Monoglossic echoes in multilingual spaces: language narratives from a Vietnamese community language school in Australia2018In: Current Issues in Language Planning, ISSN 1466-4208, E-ISSN 1747-7506, Vol. 19, no 1, p. 42-61Article in journal (Refereed)
    Abstract [en]

    This article reports on language narratives in the ecology of a Vietnamese community language school (VCLS) in Australia. The study takes a dialogical perspective, where the stories about language that informants in the research setting tell are understood to shape and be shaped by the contexts in which they are told. Systematic analysis of deictics, reported speech and evaluative indexicals in stories told during 19 interviews with 34 students, teachers and administrators (20 hours 53 mins) was conducted to investigate how informants talk about language and language use and how this impacts on the language learning environment in that context. The results show how narratives both echo and contest ideas about language and language planning in the wider context. The narrative of separate multilingualism echoes monolingual views of language, advocating separate spaces for the use and development of different languages. In contrast, the narrative of flexible multilingualism frames multilingual practices as a natural part of daily life and at the VCLS, but constrained in other spaces. The study illustrates the gap between multilingual practices and monolingual ideologies and approaches to language education. It contributes to the literature calling for revised approaches to language education planning and multilingualism in Australia.

  • 5.
    Soler, Josep
    et al.
    Stockholm University, Faculty of Humanities, Department of English.
    Vihman, Virve-Anneli
    Language ideology and language planning in Estonian higher education: nationalising and globalising discourses2018In: Current Issues in Language Planning, ISSN 1466-4208, E-ISSN 1747-7506, Vol. 19, no 1, p. 22-41Article in journal (Refereed)
    Abstract [en]

    In recent years, interest in the study of language policy issues in the context of universities has grown considerably. One reason for this is the coexistence of two apparently contradictory discourses, centring around nationalising and globalising orientations. Universities are seen by many as the key institutions for safeguarding the sustainability of national languages, while in order to operate on a global scale, an increasing use of foreign languages (particularly English) is necessary in those same institutions. In our paper, we explore the tensions and ambiguities provoked by this scenario in the context of Estonian higher education (HE), focusing on the University of Tartu. More specifically, we look at how different stakeholders orient themselves towards the language question at the university: university officials, members of the university (staff and students), and members of society outside the university. Using discourse analytical tools, we map the ideological constructs with which these different stakeholders take a stance towards the two dominating discourses. In our analysis, we show that these different groups re-create and shape both the nationalising and the globalising discourses currently present in the field of HE by strategically mobilising a set of semiotic resources available to them.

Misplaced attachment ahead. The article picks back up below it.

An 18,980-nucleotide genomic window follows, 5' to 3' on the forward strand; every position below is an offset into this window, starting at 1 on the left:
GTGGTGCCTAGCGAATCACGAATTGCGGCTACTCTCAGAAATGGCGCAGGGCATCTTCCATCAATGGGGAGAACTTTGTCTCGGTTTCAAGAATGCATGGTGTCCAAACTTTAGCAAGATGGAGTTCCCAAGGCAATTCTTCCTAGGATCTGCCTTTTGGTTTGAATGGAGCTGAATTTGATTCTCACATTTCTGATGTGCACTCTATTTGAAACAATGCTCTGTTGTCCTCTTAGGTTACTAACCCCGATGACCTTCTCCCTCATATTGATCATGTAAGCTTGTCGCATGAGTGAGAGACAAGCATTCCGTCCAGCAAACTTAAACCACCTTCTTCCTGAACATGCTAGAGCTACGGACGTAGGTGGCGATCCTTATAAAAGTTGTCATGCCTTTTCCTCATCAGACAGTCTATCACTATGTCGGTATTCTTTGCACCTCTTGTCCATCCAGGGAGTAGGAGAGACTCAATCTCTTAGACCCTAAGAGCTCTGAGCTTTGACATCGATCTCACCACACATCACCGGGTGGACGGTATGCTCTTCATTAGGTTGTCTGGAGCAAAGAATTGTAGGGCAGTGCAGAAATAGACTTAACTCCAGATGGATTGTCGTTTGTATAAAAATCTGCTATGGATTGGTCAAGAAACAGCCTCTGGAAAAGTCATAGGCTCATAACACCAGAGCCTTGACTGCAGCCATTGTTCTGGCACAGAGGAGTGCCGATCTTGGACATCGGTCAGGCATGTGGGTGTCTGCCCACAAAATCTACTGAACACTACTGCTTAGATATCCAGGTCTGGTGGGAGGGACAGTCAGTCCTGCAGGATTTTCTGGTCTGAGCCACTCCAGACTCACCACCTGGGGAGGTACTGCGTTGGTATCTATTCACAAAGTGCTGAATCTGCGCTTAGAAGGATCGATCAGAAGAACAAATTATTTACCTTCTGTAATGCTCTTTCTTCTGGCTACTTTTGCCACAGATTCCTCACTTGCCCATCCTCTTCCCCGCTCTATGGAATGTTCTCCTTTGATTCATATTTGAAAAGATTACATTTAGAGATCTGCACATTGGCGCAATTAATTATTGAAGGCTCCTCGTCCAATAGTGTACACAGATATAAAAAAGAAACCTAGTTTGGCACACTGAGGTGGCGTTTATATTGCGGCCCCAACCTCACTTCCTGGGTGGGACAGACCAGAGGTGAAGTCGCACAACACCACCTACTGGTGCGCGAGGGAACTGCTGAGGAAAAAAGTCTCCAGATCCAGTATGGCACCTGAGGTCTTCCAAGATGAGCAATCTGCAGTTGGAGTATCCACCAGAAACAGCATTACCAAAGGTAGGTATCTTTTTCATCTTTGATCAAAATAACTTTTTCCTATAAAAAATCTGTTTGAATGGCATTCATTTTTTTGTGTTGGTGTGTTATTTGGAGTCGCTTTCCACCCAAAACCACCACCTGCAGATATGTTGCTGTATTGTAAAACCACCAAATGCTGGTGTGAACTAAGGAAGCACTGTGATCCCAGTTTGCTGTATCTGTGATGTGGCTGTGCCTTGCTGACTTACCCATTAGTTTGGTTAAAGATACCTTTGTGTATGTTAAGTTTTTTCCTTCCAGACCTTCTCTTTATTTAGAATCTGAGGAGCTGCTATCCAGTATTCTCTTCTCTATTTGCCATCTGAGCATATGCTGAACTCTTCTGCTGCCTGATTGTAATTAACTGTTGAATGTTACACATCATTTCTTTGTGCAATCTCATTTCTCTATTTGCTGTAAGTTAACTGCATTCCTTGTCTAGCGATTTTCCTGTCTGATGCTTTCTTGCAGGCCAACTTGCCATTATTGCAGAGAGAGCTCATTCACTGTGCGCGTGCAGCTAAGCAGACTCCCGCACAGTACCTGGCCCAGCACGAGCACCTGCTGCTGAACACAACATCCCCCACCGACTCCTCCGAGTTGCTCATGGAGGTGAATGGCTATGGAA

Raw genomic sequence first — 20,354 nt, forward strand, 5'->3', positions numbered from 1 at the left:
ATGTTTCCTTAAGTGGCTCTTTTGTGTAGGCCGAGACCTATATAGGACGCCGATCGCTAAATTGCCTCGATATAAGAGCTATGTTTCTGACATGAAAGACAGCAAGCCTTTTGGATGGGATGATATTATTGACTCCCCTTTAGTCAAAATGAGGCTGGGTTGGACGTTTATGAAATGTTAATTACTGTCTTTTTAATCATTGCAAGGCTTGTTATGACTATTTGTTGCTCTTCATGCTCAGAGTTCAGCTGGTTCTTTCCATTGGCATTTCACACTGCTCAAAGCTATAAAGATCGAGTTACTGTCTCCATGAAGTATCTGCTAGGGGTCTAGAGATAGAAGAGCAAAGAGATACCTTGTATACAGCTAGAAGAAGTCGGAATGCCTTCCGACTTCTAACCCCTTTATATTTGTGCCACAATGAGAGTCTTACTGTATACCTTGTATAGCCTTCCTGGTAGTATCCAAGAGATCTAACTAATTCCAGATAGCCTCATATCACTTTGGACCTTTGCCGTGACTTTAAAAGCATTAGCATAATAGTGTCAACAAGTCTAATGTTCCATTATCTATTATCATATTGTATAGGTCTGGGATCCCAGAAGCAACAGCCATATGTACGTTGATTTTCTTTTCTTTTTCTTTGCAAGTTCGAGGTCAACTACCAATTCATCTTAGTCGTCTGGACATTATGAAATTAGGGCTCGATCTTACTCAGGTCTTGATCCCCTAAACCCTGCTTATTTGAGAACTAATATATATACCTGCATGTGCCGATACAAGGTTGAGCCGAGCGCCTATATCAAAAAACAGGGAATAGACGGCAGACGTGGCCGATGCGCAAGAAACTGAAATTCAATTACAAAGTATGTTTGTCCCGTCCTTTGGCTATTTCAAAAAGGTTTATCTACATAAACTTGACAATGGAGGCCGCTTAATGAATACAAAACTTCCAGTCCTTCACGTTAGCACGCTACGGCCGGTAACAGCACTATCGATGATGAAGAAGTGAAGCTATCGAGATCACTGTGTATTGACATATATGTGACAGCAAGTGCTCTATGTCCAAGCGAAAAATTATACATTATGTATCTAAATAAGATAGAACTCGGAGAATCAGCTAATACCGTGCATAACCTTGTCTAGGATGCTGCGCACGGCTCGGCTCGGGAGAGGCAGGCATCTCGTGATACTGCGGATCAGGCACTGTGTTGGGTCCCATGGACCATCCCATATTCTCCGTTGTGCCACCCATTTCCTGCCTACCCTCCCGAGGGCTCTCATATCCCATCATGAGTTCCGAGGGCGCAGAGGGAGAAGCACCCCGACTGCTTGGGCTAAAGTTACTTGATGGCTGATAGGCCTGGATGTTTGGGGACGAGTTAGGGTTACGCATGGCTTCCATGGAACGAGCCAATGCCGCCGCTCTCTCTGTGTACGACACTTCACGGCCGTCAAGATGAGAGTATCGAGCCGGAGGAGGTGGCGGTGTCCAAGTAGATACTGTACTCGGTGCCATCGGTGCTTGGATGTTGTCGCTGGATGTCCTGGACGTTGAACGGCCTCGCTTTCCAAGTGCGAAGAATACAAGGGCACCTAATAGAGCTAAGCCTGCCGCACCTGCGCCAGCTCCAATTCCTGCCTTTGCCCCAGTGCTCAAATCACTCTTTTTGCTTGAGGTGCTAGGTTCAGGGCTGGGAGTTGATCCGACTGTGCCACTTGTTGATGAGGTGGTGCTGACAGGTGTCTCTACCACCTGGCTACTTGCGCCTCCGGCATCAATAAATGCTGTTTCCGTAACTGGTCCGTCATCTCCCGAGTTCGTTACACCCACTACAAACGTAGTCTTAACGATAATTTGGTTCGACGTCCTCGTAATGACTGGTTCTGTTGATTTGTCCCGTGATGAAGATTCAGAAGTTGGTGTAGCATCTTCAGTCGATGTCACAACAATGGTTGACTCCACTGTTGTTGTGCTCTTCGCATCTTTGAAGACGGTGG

• 6.
    Vogel, Anna
    Stockholm University, Faculty of Humanities, Department of Swedish Language and Multilingualism.
    To evaluate corpus planning. A case of a Swedish language policy action concerning terms for disability2019In: Current Issues in Language Planning, ISSN 1466-4208, E-ISSN 1747-7506Article in journal (Refereed)
    Abstract [en]

    Corpus planning has attracted attention ever since Deborah Cameron's seminal Verbal Hygiene (1995). However, evaluations of corpus planning aimed at addressing linguistic discrimination have been surprisingly scarce. Because corpus planning costs energy, time and money, evaluations are important for future actions. This study discusses how an evaluation of corpus planning can be conducted by performing a detailed, critical and empirical analysis of a limited Swedish language policy action aimed at addressing linguistic discrimination. The results show that, although the policy action was successful in terms of lexical change, the change was superficial, since the desired shift in focus, from individual/group to environment, occurred to only a very limited extent in the selected texts. From this analysis, I argue that there are three significant matters to attend to when evaluating corpus planning for these situations. The first is that a meaningful corpus should be created, preferably one comprising symmetrical texts from both before and after implementation of the policy. Additionally, the research questions that are formulated should be narrow enough to be operational. Finally, quantitative and qualitative methods should be combined to ensure a broad understanding of the outcomes of the corpus planning.